Nearly everyone will experience head pain at some point during their lives, but for some people, head pain can become chronic. Chronic migraines and headaches can range in severity from annoying to debilitating. Thankfully, a wide range of treatment options are available for head pain, providing lots of potential options to try when managing head pain.
Oral medications are usually the first type of pain management attempted to treat head pain.
The most common reason that people purchase over-the-counter pain medications is head pain. These medications are non-steroidal anti-inflammatory drugs (NSAIDs), like aspirin, acetaminophen, or ibuprofen. These over-the-counter pain medications often fall short when it comes to treating severe or chronic head pain. For instance, NSAIDs are considered most effective for people who suffer episodic migraines ten or less days per month.
For more severe types of head pain, a physician may prescribe an opioid, such as oxycodone. Anticonvulsant drugs are also sometimes effective when treating head pain. Different medications may be indicated depending on the type of head pain being experienced. Explain what type of pain you’re experiencing as clearly as possible to your physician so he or she can prescribe the right medication.
Oral medications generally provide short-term, as-needed pain relief. Some injected medications can provide short-term pain relief, as well. Sumatriptan in oral form is commonly used to treat migraines, but subcutaneous (injected) sumatriptan is used to provide short-term relief from cluster headaches.
Other types of injected medications can potentially provide medium-term pain relief, or pain relief that’s not permanent but could last for several weeks to months.
Nerve block injections can act both as pain management and as a diagnostic tool for head pain.
These types of injections deliver medications directly to the inflamed nerves causing head pain. The injections will typically include a local anesthetic to block pain. Corticosteroids might also be included to reduce inflammation.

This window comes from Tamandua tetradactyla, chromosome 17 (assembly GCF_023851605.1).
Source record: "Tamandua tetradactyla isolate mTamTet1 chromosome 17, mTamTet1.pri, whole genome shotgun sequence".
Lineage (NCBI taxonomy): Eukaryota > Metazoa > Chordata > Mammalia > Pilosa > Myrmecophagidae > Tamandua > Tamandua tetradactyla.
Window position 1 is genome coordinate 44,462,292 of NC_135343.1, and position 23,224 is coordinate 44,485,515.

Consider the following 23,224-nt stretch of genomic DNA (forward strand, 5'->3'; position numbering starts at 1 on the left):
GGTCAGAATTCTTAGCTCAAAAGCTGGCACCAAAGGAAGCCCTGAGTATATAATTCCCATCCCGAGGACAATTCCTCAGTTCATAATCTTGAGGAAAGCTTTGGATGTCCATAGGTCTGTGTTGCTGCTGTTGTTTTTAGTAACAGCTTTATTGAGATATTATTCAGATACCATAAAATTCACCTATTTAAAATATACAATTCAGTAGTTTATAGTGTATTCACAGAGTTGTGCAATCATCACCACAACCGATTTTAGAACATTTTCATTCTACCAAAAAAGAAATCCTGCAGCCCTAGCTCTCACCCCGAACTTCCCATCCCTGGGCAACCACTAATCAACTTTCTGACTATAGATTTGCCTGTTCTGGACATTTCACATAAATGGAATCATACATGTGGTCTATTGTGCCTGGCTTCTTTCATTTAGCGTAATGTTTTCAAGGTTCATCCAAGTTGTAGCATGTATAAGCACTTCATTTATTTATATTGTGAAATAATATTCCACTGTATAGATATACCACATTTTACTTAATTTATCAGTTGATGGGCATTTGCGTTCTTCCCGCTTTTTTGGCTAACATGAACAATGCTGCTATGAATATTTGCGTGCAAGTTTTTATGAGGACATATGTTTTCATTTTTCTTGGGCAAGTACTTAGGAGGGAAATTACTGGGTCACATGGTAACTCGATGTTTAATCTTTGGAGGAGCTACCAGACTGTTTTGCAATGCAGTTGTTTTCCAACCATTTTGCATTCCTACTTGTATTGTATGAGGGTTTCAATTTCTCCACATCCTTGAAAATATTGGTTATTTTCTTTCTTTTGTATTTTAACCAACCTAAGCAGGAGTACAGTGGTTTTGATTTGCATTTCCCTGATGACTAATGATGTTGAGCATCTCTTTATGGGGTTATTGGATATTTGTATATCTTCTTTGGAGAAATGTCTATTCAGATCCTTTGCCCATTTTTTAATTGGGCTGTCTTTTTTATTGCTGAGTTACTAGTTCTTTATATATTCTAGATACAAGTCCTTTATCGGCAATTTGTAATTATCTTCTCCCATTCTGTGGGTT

The exact location of the injection will depend on which nerves are causing the head pain. To relieve chronic migraine or cluster headaches, for example, a nerve block injection will be applied to the trigeminal or occipital nerves.
The physician will determine which nerve location is most likely to provide relief. If the injection is delivered to the nerve that’s causing the head pain, relief can occur fairly quickly and may last for weeks or months. If the injection is delivered to the incorrect nerve, it will have very little effect. In this way, the injection can be used as a diagnostic tool to identify exactly which nerve or nerves are to blame for the head pain.
Once the nerves causing the head pain have been identified, other types of treatments can be applied directly to the nerves.
Radiofrequency ablation (RFA) can be used on nerves that have been identified as causing head pain, but it can also be used as a potential treatment for severe, persistent headaches that don’t respond to nerve block injections.